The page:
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MALCOLM MILLER on the world première of
Tavener's 'Song of the Cosmos'


The programmatic symbolism of John Tavener's works, rooted in the Orthodox Christian tradition, and recently overlaid with influences from Hindu and related Eastern traditions, is often enacted in ritual gestures and structures in both small and larger scale works. Bloc repetitions, sometimes using traditional material (or tonal chords similar to minimalists like Glass) develop through minimal transformations to create spaces for contemplation in non-developmental Eastern temporal circularity, yet at the same time combined with developmental teleology in the processive transformations and goal oriented forms. In his latest work Song of the Cosmos, which received its world première at the BBC Proms on 4 August 2001, Tavener stepped beyond the confrontation of circularity and teleology by creating vertical cross-sections of time, sliced moments stretched and spliced in a mosaic like pattern of simplicity and potential power. Commissioned for the 125th Anniversary of the Bach Choir, its concept promised much, but the finished work delivered little. Even in its excellent, polished performance, with Patricia Rosario and Deacon Meliton as soprano and bass soloists, the BBC Philharmonic and Bach Choir conducted by David Hill, its effect was underwhelming. The simplicity was too simple, the power too weak. In contrast to many of Tavener's shorter works that are peculiarly effective and beautiful, this was a Cosmic statement that remained earthbound.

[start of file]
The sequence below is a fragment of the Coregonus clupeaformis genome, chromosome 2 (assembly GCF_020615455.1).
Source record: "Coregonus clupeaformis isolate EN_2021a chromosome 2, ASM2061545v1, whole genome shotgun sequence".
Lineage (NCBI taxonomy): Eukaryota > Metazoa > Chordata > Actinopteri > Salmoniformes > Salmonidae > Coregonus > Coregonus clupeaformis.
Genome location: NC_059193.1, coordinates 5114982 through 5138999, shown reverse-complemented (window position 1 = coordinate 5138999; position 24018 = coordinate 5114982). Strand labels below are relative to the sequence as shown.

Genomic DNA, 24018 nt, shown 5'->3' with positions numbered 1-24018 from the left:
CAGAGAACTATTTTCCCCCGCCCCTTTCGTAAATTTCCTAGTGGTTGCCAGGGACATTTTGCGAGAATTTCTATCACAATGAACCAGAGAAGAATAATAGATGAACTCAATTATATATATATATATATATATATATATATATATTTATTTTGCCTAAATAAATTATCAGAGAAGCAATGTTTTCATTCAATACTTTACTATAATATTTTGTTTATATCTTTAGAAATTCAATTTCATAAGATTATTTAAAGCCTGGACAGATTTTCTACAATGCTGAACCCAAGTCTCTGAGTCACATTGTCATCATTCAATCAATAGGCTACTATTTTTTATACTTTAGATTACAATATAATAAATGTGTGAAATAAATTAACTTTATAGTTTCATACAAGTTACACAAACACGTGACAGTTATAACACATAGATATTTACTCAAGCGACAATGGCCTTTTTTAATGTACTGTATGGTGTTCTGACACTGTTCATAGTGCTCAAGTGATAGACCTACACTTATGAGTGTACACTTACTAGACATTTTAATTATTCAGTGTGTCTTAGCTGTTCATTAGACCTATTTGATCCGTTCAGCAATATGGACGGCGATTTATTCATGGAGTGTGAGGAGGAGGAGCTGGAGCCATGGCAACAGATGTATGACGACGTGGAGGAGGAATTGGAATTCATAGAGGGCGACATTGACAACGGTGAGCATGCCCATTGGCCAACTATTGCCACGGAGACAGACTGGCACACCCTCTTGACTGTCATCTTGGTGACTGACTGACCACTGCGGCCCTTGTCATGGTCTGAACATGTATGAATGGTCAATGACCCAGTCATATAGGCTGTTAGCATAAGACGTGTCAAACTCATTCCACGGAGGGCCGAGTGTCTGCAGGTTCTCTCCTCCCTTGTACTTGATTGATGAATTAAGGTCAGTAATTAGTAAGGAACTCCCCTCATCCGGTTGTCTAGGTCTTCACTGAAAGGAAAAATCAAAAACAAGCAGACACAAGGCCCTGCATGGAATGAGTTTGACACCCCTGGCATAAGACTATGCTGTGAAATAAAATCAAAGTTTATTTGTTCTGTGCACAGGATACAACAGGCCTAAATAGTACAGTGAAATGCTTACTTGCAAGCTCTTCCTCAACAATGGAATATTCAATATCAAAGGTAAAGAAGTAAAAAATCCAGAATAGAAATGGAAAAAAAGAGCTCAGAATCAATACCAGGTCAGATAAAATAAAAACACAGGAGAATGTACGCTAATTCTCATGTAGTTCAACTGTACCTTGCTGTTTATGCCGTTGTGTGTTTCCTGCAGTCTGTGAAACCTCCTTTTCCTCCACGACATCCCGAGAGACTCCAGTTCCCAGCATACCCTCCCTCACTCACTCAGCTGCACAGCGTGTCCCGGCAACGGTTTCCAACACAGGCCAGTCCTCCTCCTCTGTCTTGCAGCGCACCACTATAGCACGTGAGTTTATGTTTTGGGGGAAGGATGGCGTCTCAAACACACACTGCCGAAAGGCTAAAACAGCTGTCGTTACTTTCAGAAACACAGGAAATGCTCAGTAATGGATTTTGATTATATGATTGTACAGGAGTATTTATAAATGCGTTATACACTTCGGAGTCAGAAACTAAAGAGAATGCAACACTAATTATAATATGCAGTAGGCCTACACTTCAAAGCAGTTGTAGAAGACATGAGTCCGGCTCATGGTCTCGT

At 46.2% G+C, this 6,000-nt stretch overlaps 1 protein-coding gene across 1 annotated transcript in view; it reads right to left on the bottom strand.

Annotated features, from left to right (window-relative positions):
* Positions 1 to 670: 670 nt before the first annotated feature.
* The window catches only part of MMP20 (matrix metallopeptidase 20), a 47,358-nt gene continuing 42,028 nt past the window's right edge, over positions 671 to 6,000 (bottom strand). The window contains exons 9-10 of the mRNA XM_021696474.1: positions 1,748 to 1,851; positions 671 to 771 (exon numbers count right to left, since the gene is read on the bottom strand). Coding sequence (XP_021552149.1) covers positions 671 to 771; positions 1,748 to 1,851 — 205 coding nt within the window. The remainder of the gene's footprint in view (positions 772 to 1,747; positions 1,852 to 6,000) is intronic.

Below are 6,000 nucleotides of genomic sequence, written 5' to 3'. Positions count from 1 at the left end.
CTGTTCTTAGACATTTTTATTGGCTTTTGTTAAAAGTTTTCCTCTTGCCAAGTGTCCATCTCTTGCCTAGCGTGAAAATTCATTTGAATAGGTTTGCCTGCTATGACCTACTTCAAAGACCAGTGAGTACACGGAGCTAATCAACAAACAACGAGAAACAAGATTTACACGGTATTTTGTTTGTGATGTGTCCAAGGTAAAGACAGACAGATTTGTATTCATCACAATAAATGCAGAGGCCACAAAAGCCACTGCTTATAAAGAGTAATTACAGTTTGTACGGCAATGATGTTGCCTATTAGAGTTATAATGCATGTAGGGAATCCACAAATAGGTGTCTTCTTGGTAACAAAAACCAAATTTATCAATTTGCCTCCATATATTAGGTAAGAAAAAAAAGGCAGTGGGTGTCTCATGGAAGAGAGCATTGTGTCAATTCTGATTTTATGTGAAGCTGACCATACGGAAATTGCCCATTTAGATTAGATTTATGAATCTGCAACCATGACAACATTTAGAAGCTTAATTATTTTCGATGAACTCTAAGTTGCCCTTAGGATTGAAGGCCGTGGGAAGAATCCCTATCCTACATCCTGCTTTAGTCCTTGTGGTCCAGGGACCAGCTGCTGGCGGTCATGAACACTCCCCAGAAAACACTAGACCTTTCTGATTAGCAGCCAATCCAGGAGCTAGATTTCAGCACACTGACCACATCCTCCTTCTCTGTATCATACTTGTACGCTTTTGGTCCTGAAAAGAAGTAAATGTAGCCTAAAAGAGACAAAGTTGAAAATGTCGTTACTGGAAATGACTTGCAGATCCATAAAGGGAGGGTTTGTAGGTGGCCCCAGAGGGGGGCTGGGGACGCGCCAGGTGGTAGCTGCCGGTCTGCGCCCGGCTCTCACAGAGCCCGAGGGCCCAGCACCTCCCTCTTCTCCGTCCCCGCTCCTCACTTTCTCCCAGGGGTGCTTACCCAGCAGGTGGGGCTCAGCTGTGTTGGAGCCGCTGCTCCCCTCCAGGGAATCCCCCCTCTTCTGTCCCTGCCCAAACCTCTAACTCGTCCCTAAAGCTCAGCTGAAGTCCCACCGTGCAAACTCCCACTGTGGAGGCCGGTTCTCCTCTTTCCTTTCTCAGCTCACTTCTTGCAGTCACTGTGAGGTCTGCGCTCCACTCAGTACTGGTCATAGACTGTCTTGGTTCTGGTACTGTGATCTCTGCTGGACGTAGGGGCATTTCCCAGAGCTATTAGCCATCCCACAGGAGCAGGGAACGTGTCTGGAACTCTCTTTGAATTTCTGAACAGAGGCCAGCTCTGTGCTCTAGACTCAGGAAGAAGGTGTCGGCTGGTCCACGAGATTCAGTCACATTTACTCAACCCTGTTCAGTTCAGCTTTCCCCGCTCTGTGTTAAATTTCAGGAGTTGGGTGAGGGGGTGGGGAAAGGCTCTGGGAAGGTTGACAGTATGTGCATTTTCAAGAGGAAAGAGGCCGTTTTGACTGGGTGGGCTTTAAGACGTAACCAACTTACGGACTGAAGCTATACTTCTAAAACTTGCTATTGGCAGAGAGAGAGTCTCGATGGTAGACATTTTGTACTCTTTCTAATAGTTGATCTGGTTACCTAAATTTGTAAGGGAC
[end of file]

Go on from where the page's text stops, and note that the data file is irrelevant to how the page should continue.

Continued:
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Copyright © 12 August 2001 Malcolm Miller, London, UK





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